Eleven college males who had completed a minimum of 11 weeks of a beginning resistance training program volunteered for this study. All subjects were quite familiar with the correct performance and safety techniques of the exercises used in this study. Choosing pre-trained subjects allowed the researches a better opportunity to test, observe and analyze the physiological effects of the circuit training protocol.

Overview of Study Procedures
Strength and Cardiovascular Tests
Testing included strength and cardiovascular fitness assessments. Following standardized procedures, each subject performed a 1RM lift on the following 10 exercises: leg press, bench press, leg curl, latissimus pull-down, arm curl, seated press, triceps push-down, upright row, leg extension, and seated row.

On a separate day, subjects performed both submaximal and maximal aerobic capacity (or VO2max) treadmill tests which were separated by a 10-minute rest interval. For the submaximal cardiovascular test, oxygen consumption was monitored when treadmill running elicited a heart rate (HR) of 150 beats/min. Heart rate and oxygen consumption were measured on the incremental (gradually increasing in speed and grade) maximal exercise test to exhaustion.

New Circuit Protocol Testing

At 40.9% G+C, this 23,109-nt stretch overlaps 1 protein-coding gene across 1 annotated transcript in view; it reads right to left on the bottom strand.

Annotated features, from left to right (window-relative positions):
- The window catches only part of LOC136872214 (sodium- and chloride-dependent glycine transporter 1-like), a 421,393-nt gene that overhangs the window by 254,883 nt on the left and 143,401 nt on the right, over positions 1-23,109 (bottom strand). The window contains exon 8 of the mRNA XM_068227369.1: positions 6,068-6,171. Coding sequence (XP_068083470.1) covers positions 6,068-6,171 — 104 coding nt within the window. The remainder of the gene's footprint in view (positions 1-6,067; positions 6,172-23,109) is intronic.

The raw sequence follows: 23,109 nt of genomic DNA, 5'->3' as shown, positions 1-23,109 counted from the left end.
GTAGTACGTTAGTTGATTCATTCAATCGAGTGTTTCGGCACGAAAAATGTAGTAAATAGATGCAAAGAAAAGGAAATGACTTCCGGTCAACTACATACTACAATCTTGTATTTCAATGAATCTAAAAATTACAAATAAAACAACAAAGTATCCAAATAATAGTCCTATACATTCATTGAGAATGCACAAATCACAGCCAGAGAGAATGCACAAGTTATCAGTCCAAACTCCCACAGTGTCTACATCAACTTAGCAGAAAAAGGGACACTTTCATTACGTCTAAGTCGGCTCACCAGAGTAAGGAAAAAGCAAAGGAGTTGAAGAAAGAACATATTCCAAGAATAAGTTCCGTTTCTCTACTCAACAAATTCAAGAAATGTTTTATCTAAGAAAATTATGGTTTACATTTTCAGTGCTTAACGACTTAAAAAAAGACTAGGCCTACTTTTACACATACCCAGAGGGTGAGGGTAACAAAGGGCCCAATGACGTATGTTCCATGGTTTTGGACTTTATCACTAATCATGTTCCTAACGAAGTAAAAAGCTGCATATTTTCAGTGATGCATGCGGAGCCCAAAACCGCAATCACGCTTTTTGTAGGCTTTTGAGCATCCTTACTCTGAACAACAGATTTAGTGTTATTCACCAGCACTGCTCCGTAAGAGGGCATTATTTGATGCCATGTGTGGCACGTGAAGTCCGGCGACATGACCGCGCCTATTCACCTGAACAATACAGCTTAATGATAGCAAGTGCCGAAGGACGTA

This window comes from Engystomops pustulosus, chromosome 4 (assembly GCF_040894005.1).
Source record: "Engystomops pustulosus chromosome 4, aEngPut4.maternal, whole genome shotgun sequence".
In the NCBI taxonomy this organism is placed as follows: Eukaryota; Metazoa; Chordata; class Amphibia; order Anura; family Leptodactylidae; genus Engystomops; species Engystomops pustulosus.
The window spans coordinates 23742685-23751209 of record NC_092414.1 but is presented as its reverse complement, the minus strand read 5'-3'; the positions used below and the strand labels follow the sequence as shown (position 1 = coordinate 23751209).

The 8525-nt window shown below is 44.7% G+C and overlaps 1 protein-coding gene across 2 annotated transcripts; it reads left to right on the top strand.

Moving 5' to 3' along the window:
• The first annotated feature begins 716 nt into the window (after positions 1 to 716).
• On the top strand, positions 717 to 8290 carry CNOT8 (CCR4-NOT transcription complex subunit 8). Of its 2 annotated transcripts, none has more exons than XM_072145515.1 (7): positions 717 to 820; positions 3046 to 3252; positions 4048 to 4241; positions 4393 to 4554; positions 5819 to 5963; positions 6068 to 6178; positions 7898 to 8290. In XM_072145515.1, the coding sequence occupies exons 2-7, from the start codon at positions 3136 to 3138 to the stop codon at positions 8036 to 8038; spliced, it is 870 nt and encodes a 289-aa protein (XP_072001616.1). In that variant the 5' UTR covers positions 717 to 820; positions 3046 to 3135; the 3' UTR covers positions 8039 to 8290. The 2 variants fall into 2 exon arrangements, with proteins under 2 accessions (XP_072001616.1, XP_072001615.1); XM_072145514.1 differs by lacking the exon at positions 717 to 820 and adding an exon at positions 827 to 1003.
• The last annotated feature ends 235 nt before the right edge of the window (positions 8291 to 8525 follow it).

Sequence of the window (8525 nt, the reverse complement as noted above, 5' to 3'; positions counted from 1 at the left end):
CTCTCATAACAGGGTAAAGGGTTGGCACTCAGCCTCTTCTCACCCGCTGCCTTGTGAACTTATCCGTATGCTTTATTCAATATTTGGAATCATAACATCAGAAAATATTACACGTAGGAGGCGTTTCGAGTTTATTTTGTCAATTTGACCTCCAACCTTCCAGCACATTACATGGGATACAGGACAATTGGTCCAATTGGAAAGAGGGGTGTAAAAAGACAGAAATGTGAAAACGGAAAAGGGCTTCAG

A week after the strength and cardiovascular testing, subjects completed the circuit training protocol where oxygen uptake and heart rate were measured during 5 circuits of the 10-exercise protocol. Subjects performed 10 repetitions of each exercise at 40% of their measured 1RM. One major procedure insight from this study was the recommendation by one of the authors not to go higher then the 40% of 1RM (from unpublished data of the author). It should be noted that a goal of this program is to obtain a muscular fitness workout that also elicits a cardiovascular effect. Thus, it is important for fitness professionals replicating this 10-exercise study protocol with their clients not to be overly ambitious in increasing the load as this program has plenty of volume (reps x sets). Perhaps explaining to the client the goal of the program would be meaningful. All repetitions were performed at a 40 repetitions/min cadence and the only rest (2-5 seconds) was that needed to change exercises (exercises were performed on a Universal Gym multi-station device). A second major procedure insight from this study was the sequence and the methodology of the circuit order of exercises (See Table 1). The authors present and physiologically test a carefully planned order of the 10 exercises for the major muscles of the body. As seen in Table 1, the circuit sequence alternated joint actions two ways: 1) by performing opposite actions of a joint in series, and 2) alternating upper and lower-body joint actions. The objective of this sequencing was to provide an optimal rest period to the muscle groups involved in this workout program.